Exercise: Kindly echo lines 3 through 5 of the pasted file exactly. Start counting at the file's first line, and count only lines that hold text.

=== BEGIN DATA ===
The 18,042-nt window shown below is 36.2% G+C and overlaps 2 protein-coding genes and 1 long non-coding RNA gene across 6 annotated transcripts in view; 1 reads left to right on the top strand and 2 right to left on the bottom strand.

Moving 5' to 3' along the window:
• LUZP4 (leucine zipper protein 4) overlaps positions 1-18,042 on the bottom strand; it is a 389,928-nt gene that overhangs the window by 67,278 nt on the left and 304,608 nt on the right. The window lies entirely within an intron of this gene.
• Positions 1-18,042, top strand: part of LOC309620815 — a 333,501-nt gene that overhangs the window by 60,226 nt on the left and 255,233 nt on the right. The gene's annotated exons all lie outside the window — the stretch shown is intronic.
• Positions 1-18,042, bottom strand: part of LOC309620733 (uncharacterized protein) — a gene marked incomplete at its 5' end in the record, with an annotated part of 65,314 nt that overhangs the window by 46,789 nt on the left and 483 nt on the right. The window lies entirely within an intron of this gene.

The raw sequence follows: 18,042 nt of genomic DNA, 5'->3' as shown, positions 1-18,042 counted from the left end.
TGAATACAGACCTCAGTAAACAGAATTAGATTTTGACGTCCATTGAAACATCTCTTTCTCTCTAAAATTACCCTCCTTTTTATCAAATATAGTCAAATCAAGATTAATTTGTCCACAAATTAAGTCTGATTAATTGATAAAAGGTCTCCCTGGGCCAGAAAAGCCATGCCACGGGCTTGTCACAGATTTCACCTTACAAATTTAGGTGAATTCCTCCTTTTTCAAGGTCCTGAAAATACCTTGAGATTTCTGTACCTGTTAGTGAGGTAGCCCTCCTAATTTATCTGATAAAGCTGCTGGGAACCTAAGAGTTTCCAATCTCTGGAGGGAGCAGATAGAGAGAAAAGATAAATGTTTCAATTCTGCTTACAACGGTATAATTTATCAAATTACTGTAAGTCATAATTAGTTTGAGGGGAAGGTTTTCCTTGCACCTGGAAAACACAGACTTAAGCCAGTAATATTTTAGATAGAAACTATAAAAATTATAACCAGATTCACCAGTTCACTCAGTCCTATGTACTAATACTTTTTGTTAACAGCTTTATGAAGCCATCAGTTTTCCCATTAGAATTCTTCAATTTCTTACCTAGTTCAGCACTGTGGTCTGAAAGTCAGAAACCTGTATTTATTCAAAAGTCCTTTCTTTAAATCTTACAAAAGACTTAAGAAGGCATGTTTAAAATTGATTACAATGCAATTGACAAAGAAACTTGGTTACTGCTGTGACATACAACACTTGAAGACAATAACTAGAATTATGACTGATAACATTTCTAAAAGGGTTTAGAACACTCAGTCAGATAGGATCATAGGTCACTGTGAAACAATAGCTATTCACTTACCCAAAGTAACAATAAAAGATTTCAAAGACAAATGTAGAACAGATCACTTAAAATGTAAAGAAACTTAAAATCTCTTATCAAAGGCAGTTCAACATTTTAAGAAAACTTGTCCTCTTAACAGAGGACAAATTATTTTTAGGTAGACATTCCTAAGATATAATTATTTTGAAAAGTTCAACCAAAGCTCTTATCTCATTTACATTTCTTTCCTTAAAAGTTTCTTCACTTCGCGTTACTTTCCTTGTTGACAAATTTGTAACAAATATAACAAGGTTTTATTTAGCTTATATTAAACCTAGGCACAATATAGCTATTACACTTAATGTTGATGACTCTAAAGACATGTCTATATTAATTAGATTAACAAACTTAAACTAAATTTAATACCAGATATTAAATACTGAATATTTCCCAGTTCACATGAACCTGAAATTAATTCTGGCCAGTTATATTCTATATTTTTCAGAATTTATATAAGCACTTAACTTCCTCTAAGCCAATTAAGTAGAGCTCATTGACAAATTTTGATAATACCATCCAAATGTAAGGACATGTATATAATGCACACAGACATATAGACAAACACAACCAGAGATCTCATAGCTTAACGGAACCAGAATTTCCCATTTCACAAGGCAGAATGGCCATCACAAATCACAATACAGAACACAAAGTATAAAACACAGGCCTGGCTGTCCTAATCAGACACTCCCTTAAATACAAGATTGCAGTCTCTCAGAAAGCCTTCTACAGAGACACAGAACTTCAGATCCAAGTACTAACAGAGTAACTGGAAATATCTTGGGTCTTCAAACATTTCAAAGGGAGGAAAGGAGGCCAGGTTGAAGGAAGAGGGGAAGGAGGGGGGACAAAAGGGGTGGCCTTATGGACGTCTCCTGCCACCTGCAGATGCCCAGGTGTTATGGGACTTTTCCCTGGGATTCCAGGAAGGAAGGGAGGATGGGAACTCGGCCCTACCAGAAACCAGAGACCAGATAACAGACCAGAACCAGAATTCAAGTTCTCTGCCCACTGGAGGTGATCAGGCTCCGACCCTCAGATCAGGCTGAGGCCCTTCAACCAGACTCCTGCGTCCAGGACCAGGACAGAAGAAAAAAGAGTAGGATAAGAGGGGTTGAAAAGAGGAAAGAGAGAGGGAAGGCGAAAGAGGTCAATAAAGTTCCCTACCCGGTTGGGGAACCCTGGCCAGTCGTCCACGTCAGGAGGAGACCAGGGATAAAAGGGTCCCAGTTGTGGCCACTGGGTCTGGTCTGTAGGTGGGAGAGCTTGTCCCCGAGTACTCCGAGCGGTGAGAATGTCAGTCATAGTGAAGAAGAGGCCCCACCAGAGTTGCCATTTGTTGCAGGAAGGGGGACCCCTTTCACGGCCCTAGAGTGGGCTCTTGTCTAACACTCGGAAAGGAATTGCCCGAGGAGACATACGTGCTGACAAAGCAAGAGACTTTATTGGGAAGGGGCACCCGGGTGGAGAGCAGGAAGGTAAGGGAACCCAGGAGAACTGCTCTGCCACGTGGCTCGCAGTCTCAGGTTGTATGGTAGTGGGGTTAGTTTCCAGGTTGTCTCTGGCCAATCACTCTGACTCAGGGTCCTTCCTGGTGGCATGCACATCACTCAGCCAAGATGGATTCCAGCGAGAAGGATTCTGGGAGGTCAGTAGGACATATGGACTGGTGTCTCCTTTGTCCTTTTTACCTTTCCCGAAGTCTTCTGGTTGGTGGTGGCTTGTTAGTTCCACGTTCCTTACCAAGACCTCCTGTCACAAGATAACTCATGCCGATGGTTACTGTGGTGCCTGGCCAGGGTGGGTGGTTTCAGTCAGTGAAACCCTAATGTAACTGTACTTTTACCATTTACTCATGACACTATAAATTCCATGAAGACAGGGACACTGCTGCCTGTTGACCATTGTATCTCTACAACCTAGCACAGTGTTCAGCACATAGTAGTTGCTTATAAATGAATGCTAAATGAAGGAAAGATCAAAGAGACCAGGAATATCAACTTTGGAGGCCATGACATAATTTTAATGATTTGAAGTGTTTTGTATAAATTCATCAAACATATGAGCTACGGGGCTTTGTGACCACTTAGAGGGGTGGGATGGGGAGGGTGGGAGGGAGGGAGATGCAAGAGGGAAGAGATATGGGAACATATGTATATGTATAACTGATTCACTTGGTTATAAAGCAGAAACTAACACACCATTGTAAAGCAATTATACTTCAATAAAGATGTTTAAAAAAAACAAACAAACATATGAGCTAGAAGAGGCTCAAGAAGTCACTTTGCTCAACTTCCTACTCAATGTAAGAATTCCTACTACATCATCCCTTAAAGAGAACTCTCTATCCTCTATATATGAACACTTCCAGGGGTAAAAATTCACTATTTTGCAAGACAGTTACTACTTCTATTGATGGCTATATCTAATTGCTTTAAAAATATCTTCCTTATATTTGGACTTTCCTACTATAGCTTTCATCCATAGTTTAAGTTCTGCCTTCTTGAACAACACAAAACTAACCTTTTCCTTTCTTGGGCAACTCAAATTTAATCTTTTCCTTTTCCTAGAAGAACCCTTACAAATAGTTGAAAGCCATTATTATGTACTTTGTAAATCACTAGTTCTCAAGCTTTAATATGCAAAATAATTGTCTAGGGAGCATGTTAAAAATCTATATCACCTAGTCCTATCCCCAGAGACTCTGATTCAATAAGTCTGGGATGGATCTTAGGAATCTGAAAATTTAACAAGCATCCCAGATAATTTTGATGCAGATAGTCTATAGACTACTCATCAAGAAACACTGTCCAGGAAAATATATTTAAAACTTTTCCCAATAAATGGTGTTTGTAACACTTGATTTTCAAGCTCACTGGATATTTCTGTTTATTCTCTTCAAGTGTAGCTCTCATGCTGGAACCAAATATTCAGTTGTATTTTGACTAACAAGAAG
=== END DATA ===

• LUZP4 (leucine zipper protein 4) overlaps positions 1-18,042 on the bottom strand; it is a 389,928-nt gene that overhangs the window by 67,278 nt on the left and 304,608 nt on the right. The window lies entirely within an intron of this gene.
• Positions 1-18,042, top strand: part of LOC309620815 — a 333,501-nt gene that overhangs the window by 60,226 nt on the left and 255,233 nt on the right. The gene's annotated exons all lie outside the window — the stretch shown is intronic.
• Positions 1-18,042, bottom strand: part of LOC309620733 (uncharacterized protein) — a gene marked incomplete at its 5' end in the record, with an annotated part of 65,314 nt that overhangs the window by 46,789 nt on the left and 483 nt on the right. The window lies entirely within an intron of this gene.